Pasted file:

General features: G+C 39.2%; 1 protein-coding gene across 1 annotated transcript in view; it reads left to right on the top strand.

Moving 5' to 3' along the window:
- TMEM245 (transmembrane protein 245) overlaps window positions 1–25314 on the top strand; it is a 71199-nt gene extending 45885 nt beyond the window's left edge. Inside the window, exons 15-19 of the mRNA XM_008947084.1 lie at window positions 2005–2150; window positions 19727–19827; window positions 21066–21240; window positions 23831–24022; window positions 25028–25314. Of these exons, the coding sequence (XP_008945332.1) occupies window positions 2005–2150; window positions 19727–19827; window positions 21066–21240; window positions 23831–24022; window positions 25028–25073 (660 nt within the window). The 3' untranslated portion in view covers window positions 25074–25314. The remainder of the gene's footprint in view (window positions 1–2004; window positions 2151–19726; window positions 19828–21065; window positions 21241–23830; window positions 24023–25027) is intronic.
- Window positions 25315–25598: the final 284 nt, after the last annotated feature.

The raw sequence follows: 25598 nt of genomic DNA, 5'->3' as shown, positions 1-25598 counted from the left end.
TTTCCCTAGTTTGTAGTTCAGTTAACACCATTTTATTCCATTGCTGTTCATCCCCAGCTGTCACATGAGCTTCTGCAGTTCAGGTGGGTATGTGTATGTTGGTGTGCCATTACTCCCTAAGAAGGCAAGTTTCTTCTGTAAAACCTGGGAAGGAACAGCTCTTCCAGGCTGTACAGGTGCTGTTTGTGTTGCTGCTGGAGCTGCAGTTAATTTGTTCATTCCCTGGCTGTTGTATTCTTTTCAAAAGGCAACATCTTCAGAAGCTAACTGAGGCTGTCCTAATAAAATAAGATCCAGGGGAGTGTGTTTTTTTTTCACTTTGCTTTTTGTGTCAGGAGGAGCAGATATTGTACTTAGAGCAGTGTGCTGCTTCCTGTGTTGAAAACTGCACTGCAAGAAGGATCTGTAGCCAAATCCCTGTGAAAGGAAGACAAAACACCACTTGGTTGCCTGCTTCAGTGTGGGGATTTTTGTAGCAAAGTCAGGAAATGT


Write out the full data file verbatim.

General features: G+C 39.2%; 1 protein-coding gene across 1 annotated transcript in view; it reads left to right on the top strand.

Moving 5' to 3' along the window:
- TMEM245 (transmembrane protein 245) overlaps window positions 1–25314 on the top strand; it is a 71199-nt gene extending 45885 nt beyond the window's left edge. Inside the window, exons 15-19 of the mRNA XM_008947084.1 lie at window positions 2005–2150; window positions 19727–19827; window positions 21066–21240; window positions 23831–24022; window positions 25028–25314. Of these exons, the coding sequence (XP_008945332.1) occupies window positions 2005–2150; window positions 19727–19827; window positions 21066–21240; window positions 23831–24022; window positions 25028–25073 (660 nt within the window). The 3' untranslated portion in view covers window positions 25074–25314. The remainder of the gene's footprint in view (window positions 1–2004; window positions 2151–19726; window positions 19828–21065; window positions 21241–23830; window positions 24023–25027) is intronic.
- Window positions 25315–25598: the final 284 nt, after the last annotated feature.

The raw sequence follows: 25598 nt of genomic DNA, 5'->3' as shown, positions 1-25598 counted from the left end.
TTTCCCTAGTTTGTAGTTCAGTTAACACCATTTTATTCCATTGCTGTTCATCCCCAGCTGTCACATGAGCTTCTGCAGTTCAGGTGGGTATGTGTATGTTGGTGTGCCATTACTCCCTAAGAAGGCAAGTTTCTTCTGTAAAACCTGGGAAGGAACAGCTCTTCCAGGCTGTACAGGTGCTGTTTGTGTTGCTGCTGGAGCTGCAGTTAATTTGTTCATTCCCTGGCTGTTGTATTCTTTTCAAAAGGCAACATCTTCAGAAGCTAACTGAGGCTGTCCTAATAAAATAAGATCCAGGGGAGTGTGTTTTTTTTTCACTTTGCTTTTTGTGTCAGGAGGAGCAGATATTGTACTTAGAGCAGTGTGCTGCTTCCTGTGTTGAAAACTGCACTGCAAGAAGGATCTGTAGCCAAATCCCTGTGAAAGGAAGACAAAACACCACTTGGTTGCCTGCTTCAGTGTGGGGATTTTTGTAGCAAAGTCAGGAAATGT